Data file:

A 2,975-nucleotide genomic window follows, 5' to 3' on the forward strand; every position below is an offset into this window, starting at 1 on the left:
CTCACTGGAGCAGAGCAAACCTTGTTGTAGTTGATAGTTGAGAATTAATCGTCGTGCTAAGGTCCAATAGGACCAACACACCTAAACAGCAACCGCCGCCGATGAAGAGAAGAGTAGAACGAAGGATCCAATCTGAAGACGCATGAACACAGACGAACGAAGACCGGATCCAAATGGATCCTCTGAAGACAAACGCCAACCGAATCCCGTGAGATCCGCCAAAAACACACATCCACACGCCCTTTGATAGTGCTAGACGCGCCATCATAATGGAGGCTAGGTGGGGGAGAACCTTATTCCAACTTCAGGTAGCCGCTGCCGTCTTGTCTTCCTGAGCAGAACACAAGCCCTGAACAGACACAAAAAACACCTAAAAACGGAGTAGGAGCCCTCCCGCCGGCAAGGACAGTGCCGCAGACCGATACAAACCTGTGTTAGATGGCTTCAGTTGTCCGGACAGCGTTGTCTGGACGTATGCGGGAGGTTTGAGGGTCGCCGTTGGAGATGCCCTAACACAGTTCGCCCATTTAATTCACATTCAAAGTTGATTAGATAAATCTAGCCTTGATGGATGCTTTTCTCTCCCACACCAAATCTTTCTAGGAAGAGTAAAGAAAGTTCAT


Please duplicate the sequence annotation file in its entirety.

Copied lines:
A 2,975-nucleotide genomic window follows, 5' to 3' on the forward strand; every position below is an offset into this window, starting at 1 on the left:
CTCACTGGAGCAGAGCAAACCTTGTTGTAGTTGATAGTTGAGAATTAATCGTCGTGCTAAGGTCCAATAGGACCAACACACCTAAACAGCAACCGCCGCCGATGAAGAGAAGAGTAGAACGAAGGATCCAATCTGAAGACGCATGAACACAGACGAACGAAGACCGGATCCAAATGGATCCTCTGAAGACAAACGCCAACCGAATCCCGTGAGATCCGCCAAAAACACACATCCACACGCCCTTTGATAGTGCTAGACGCGCCATCATAATGGAGGCTAGGTGGGGGAGAACCTTATTCCAACTTCAGGTAGCCGCTGCCGTCTTGTCTTCCTGAGCAGAACACAAGCCCTGAACAGACACAAAAAACACCTAAAAACGGAGTAGGAGCCCTCCCGCCGGCAAGGACAGTGCCGCAGACCGATACAAACCTGTGTTAGATGGCTTCAGTTGTCCGGACAGCGTTGTCTGGACGTATGCGGGAGGTTTGAGGGTCGCCGTTGGAGATGCCCTAACACAGTTCGCCCATTTAATTCACATTCAAAGTTGATTAGATAAATCTAGCCTTGATGGATGCTTTTCTCTCCCACACCAAATCTTTCTAGGAAGAGTAAAGAAAGTTCAT